MVW: A few scenes that stood out were the shot of the woman reading the paper in the back of the car and of course the flash still frames at the end of the video, how where they accomplished?
LH: A lot of people have asked me about the shot from inside the cab. Most people think it’s an FX shot, but we actually coordinated it on set. Bryan crammed himself into a cab filled with lighting equipment for two takes. We timed the driving and running a few times with rehearsals and then went for it. I am really happy with how it came out, so in the edit we found a great place for it to linger on screen.
As for the still photographs at the end of the video we shot those after the rest of the crew had wrapped. Bryan and I used still SLR cameras to shoot a series of 35mm stills with the homeless character in various poses. I knew it would have been easier to just grab freeze frames from the film footage, but getting the light cast from the photoflash was important to me. In fact, I liked the still aesthetic so much that I recently used it in Chimaira’s video for “Power Trip” on Roadrunner Records. If anyone is interested that one should hit MTV2 and Fuse in July.
MVW:Where did you find your main character that played the “bum”?
LH: We held an open casting call for all the characters. We were really fortunate to find Whistler Higgins (the actor who played the homeless character). He nailed the job in his audition and because of our tight schedule we literally cast him on the spot. Alyson Granaderos did an amazing job with hair and make-up to transform him into being homeless; so much so that on several occasions during the day he was actually mistaken for a real bum.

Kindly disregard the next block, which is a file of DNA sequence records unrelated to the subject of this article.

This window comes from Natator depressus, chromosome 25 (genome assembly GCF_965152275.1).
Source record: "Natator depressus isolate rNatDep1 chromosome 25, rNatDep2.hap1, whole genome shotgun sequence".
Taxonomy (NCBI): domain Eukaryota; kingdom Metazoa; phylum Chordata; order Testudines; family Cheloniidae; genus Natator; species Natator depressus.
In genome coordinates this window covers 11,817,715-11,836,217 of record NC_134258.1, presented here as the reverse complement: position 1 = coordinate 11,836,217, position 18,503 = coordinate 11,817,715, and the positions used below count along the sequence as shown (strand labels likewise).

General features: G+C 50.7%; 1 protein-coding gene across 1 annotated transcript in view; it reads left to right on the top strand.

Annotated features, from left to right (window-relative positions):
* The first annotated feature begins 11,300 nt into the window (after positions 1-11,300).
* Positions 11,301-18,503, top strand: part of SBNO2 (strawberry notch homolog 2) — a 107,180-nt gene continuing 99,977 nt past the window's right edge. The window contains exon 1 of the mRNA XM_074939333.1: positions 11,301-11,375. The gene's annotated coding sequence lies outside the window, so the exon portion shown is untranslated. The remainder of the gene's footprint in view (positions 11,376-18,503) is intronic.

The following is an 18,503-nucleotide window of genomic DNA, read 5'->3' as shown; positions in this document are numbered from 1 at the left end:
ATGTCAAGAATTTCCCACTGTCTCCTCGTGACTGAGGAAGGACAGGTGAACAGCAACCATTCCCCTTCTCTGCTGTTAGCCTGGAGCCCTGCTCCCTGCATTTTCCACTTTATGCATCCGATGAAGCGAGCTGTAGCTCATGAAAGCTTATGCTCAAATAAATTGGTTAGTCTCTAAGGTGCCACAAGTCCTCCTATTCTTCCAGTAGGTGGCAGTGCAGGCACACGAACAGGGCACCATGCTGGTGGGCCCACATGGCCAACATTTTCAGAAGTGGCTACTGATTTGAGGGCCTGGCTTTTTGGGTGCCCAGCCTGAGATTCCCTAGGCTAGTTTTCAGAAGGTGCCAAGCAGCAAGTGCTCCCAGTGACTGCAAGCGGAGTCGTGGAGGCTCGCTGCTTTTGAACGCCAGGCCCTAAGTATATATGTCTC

MVW: How important was the edit for this type of music video?
LH:The edit was a huge part of this video. Editing a music video with no performance is a difficult task to accomplish. Bill Pollock at Room.tv did fantastic work to put it all together into a cohesive storyline that worked with the music. Without performance footage there were no cut-aways to free up the structure of the narrative. So we attacked the edit by first deciding exactly where each sequence would have to begin and end with relation to the song. There are parts in the song I wanted specific shots to match with; most notably the “15 minutes of fame”, reveal of the first newspaper, the taxicab, and the still photographs. Once these were in place we found ways to get from one to the other in the right amount of time.
In my treatment I also referenced the use of jump cuts. I really felt that we could create an interesting editing style by combining slow motion visuals and fast paced jump cuts. If you watch the video carefully you will notice that jump cuts land on bass beats and photoflashes land on snare hits. It worked really well to tie the visuals and the music together without performance. The pacing was key. We found that for the slow motion visuals to pack the most punch we had to let some shots linger.
Executive Producers: Grant Cihlar and Nancy Cihlar
Production Company: 1171 Production Group
Producer: Justin Cronkite
Director: Lex Halaby
DP: Bryan Newman
Production Designer: Arika Jacobs
Editor: Bill Pollock